P-Published: Thursday, March 9, 1989 -Japanese investment in United States real estate rose nearly a third last year, with California attracting more investment than any other state and Los Angeles more than any other city.

July 3 (Bloomberg) — Teck Resources Ltd., Canada’s largest diversified mining company, sold a 17 percent stake to China’s $200 billion sovereign wealth fund for C$1.74 billion ($1.5 billion) to reduce debt.

The comparison below may or may not be ‘fair’ but we thought we would run it just to show the other side of the trade. The ‘decade theme’ argues that we reach major asset price peaks around the start of a new decade following a period of crisis that begins in the ‘7’ year and extends through much of the ‘8’ year. If the ‘decade theme’ were to repeat the result would be a relentless push higher for one or more cyclical markets.

The announcement last week that China was buying a stake in Canada’s Teck Resources reminded us somewhat of the wave of Japanese buying of U.S. real estate through 1989. The chart at top right shows that the Nikkei 225 Index turned upwards in October of 1988 and continued to drive higher through all of 1989.

The point that we were attempting to make in yesterday’s issue was that the markets have reached yet another cross roads. Weakness in energy and metals prices along with ocean freight rates and the commodity currencies suggests that the markets are repeating the tendency to drive the commodity theme higher through the first half of the year before abandoning it and moving towards the non-commodity sectors. The problem so far has been that the market that has helped drive the commodity theme upwards- China- keeps making new highs.

The question that we were pondering was whether the strength of the China theme will be strong enough to push the entire commodity-related theme upwards through the second half of the year in a manner similar to Japan in 1989 or whether weakness in the commodity theme will serve to drag the Chinese stock market lower later this month. To date we have far more questions than answers however.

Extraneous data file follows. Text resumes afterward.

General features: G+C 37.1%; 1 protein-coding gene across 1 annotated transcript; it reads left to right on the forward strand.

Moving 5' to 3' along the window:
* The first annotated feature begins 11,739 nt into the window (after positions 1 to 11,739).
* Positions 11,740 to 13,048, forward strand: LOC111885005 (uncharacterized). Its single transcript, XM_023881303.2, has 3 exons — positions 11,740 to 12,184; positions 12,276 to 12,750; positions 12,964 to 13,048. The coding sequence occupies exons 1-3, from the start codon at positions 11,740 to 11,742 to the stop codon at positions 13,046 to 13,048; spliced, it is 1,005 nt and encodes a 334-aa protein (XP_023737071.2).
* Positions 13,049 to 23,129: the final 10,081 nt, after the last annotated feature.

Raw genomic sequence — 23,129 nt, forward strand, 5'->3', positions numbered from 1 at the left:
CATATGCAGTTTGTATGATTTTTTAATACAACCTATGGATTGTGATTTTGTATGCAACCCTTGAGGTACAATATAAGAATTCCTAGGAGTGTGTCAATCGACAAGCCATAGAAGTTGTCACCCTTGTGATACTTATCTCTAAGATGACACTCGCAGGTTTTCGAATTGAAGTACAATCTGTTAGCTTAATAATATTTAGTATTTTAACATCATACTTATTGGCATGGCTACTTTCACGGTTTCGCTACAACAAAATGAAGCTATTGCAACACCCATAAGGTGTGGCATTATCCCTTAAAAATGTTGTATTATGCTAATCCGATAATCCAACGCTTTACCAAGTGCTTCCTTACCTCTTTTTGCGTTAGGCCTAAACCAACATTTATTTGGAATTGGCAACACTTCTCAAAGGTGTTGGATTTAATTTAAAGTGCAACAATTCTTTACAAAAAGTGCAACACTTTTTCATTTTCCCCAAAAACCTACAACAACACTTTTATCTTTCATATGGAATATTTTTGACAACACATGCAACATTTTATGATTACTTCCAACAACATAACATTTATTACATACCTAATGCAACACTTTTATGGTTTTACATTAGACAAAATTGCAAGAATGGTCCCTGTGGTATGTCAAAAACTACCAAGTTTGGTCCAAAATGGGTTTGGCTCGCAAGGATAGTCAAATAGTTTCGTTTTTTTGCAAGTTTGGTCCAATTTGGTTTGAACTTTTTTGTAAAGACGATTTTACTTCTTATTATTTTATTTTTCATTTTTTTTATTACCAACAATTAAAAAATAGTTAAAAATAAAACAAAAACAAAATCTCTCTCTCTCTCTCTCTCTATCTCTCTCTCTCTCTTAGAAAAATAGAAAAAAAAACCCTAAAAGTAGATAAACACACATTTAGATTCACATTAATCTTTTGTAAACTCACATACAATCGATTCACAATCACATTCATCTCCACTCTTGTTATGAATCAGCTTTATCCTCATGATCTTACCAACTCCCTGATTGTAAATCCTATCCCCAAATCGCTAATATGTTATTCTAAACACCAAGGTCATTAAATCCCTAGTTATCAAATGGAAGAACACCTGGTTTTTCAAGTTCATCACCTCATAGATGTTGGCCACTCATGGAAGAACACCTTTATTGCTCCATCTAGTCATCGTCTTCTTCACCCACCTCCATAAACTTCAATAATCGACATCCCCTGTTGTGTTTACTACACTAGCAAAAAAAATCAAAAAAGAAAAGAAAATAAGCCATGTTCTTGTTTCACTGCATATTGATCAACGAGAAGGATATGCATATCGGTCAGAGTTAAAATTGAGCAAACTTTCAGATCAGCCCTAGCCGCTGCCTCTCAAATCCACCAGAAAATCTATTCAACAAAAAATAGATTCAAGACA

Equity/Bond Markets

The chart below compares the Canadian dollar (CAD) futures with the Natural Gas Index (XNG).

A recurring argument has been that the trend for the Cdn dollar is very similar to that of the Natural Gas Index. To the extent that the ratio between the XNG and natural gas futures prices had tended to make major peaks around 90:1 and bottoms around 30:1 the push above to new all time highs in March on the way up to 120:1 suggested that either natural gas prices were far too low or the equity markets were pricing natural gas stocks at somewhat unrealistic levels. In other words… either natural gas prices were set to rebound sharply or the natural gas stocks were going to decline. Fair enough.

Strangely enough the whole ‘natural gas’ theme relates back to our first page argument with regard to the strength of the Chinese economy. While this is a difficult concept to explain and a harder one to toss into casual conversation… the idea is that there is a link or relationship between the trend for Hong Kong’s stock market and natural gas futures prices.

Below we feature an overlaid chart of natural gas futures (in black) and two moving average lines for the Hang Seng Index. The red line is the 200-day e.m.a. while the green line is the 100-day e.m.a.

The argument is that when the moving average lines ‘cross’ the base trend for natural gas reverses. The chart shows that the moving average lines crossed to the down side in July of last year concurrent with the peak for natural gas prices. The point, however, is that the longer the Hang Seng remains above roughly 16,500 the greater the upward pull on the somewhat quicker 100-day e.m.a. line. The longer the Chinese equity markets push upwards the better the odds that natural gas prices are ‘too low’.

Below we show a chart of Wal Mart (WMT). WMT tends to trend inversely to the Asian growth theme and is currently sitting on what we view as support. If WMT is at a bottom then Asian growth can be at a peak. The point, however, is that as long as WMT continues to grind lower it is difficult to make a compelling argument in favor of slowing Asian growth.